In How To Motivate People, Fran Tarkenton, professional quarterback for the NFL and TV personality, offers a focused motivation system — "People don't change their behavior unless it makes a difference to them to do so." The first area I'd like to tackle in my "Are You A Catalyst?" series is Motivation.
Fran focuses on three immutable rules:
- Good behavior that is reinforced by positive consequences tends to continue or to improve.
- Behavior that is demotivated by negative consequences tends to decrease.
- Good, productive behavior that goes unnoticed tends to decrease over time.
It all comes down to the right rewards — and Tarkenton uses a simple system to ensure correct behavioral principles — P R I C E.
Focus on the behavior you are trying to influence, then set precise objectives of what needs to be done, by whom, and by what date. Objectives must be realistic, easily understood, meaningful, and the result of every member of the team getting together to set them.
Keeping score is a motivator in business as it is in sports. Keep score of performance during a critical project, customer service, production, sales and any other performances that can be measured. Post or communicate the scores publicly — tie results to positive consequences such as bonuses and promotions.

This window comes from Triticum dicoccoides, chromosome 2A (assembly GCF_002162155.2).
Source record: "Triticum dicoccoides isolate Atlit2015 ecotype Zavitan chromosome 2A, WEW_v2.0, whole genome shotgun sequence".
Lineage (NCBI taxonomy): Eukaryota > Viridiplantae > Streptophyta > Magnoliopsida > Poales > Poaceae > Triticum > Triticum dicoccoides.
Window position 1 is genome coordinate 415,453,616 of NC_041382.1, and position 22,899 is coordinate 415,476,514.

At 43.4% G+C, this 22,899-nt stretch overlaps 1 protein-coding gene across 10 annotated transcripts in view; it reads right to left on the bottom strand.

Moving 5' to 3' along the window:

Scorekeeping lets the individual and group know how they're doing and how their performance ties in with the organization's. In addition, when it comes to tangible consequences such as bonuses, people gain the satisfaction of knowing they have contributed to a winning team.
Move from the old school mindset and get your people to play an engaged role in their work. It takes time for a participative approach to get off the ground (have patience!), but it does work and the benefits of getting the most from your team extends to other departments throughout the company (great advertising for you!).
This is where you start to change behavior. At this point, you can provide positive, negative, or no reinforcement. The last is the most typical situation and unfortunately, the most useless.Poor behavior doesn't change and positive behavior that goes unnoticed may change dramatically for the worse.
Tie consequences directly to performance improvement. When someone does something right, let them know immediately that you've noticed and appreciate it. When you want to change the behavior, proceed just as quickly. Focus on the behavior and not the person, and make it clear that change is a must.
Determine whether what you tried worked. Did you pinpoint the right behaviors that were holding you back? Were you on target with recording, involvement, and consequences? Keep fine-tuning your system until it hums.
Remember, the most successful managers will be those who can motivate to win because they understand what gets people off their behinds and energized.
What do you do to motivate your team? How do you motivate yourself?